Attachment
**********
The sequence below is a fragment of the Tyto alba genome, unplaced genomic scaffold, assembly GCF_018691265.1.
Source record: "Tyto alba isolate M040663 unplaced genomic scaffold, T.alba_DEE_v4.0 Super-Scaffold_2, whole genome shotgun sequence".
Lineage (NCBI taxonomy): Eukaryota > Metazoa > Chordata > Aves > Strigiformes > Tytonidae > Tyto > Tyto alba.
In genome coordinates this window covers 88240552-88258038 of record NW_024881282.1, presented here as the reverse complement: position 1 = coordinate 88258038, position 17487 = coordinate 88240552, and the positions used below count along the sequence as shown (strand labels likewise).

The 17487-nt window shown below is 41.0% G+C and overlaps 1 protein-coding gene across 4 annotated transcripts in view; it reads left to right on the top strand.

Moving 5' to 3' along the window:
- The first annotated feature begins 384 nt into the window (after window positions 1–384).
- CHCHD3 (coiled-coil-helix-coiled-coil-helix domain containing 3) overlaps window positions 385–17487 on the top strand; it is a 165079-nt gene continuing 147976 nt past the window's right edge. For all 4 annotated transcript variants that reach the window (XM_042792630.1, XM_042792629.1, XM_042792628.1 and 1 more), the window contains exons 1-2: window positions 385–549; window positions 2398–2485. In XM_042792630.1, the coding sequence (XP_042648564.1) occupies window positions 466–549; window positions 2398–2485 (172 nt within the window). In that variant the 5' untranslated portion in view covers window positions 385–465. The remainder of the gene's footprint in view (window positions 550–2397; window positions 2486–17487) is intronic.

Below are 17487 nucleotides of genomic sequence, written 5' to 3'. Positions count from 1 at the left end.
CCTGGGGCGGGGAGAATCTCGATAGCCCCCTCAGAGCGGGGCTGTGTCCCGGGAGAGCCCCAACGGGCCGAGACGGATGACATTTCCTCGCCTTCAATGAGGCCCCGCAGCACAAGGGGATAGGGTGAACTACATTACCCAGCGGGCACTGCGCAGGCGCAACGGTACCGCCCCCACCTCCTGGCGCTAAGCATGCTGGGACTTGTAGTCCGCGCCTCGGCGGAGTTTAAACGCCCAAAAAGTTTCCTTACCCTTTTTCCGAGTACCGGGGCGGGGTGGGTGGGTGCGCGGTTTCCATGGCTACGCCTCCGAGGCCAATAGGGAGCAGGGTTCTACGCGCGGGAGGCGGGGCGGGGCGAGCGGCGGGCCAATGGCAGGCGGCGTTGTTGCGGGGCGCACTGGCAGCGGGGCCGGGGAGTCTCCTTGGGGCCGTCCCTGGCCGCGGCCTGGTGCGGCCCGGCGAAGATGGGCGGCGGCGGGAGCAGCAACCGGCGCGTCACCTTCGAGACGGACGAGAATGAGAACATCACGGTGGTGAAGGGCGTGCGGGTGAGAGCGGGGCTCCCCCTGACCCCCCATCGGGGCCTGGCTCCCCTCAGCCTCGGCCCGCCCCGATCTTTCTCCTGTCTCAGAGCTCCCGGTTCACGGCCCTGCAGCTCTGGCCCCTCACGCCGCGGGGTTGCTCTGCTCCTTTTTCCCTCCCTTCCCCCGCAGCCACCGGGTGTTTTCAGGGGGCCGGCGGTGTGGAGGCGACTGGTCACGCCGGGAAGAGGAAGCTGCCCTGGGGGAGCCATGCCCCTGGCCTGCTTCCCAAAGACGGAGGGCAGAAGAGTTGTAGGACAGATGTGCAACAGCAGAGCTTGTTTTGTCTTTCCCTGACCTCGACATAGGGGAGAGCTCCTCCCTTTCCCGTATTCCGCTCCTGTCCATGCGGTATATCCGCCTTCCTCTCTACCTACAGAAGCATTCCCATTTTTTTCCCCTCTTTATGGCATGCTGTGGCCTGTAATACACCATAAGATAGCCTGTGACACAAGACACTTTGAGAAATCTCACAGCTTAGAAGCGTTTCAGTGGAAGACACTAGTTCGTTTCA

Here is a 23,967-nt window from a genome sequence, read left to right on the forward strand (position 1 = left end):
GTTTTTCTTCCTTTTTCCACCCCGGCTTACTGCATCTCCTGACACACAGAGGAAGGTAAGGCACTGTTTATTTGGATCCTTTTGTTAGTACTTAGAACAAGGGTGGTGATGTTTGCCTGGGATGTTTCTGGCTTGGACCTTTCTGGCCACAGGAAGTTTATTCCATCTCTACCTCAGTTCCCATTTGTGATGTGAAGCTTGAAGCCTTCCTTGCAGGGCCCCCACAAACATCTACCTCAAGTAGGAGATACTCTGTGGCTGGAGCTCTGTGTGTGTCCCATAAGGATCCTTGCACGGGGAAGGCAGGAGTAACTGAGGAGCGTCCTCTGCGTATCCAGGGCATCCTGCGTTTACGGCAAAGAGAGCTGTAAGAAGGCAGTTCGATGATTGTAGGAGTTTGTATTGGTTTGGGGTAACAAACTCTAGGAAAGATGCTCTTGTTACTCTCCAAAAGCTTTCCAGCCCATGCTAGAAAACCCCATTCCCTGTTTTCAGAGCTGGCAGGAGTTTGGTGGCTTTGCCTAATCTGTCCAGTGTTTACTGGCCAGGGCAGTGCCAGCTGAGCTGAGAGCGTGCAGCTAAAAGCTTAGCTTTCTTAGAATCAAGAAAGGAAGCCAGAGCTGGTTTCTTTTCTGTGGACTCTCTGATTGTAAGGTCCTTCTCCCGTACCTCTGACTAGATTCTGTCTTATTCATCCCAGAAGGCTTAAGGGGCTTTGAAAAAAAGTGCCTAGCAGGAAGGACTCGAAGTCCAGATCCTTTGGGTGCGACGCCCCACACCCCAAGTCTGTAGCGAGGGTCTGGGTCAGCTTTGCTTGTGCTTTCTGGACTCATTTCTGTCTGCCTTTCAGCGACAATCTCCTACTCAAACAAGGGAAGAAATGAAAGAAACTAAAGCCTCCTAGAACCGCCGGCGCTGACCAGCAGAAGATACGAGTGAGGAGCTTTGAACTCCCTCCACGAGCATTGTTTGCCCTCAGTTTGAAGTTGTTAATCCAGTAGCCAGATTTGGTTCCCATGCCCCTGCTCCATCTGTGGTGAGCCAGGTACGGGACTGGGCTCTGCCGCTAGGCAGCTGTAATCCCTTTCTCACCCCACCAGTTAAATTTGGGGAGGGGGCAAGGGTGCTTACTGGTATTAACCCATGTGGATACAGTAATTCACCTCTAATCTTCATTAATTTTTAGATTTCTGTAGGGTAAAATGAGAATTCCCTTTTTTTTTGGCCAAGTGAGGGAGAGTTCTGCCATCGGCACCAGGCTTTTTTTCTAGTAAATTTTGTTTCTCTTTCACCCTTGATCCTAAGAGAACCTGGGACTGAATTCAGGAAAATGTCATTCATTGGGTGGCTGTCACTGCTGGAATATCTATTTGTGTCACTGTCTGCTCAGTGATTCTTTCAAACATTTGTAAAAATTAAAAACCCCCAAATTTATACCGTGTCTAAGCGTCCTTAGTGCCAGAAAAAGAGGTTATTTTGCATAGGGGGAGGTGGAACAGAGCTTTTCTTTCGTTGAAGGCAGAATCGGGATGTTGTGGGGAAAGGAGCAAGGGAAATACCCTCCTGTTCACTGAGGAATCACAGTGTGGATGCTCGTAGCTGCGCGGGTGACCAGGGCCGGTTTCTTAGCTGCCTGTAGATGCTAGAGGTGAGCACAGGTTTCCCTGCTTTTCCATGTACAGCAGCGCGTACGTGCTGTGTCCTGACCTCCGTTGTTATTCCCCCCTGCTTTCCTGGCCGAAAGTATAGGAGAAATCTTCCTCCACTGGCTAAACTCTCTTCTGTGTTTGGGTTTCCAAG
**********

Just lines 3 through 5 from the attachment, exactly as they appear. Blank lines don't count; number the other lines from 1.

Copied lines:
Lineage (NCBI taxonomy): Eukaryota > Metazoa > Chordata > Aves > Strigiformes > Tytonidae > Tyto > Tyto alba.
In genome coordinates this window covers 88240552-88258038 of record NW_024881282.1, presented here as the reverse complement: position 1 = coordinate 88258038, position 17487 = coordinate 88240552, and the positions used below count along the sequence as shown (strand labels likewise).

The 17487-nt window shown below is 41.0% G+C and overlaps 1 protein-coding gene across 4 annotated transcripts in view; it reads left to right on the top strand.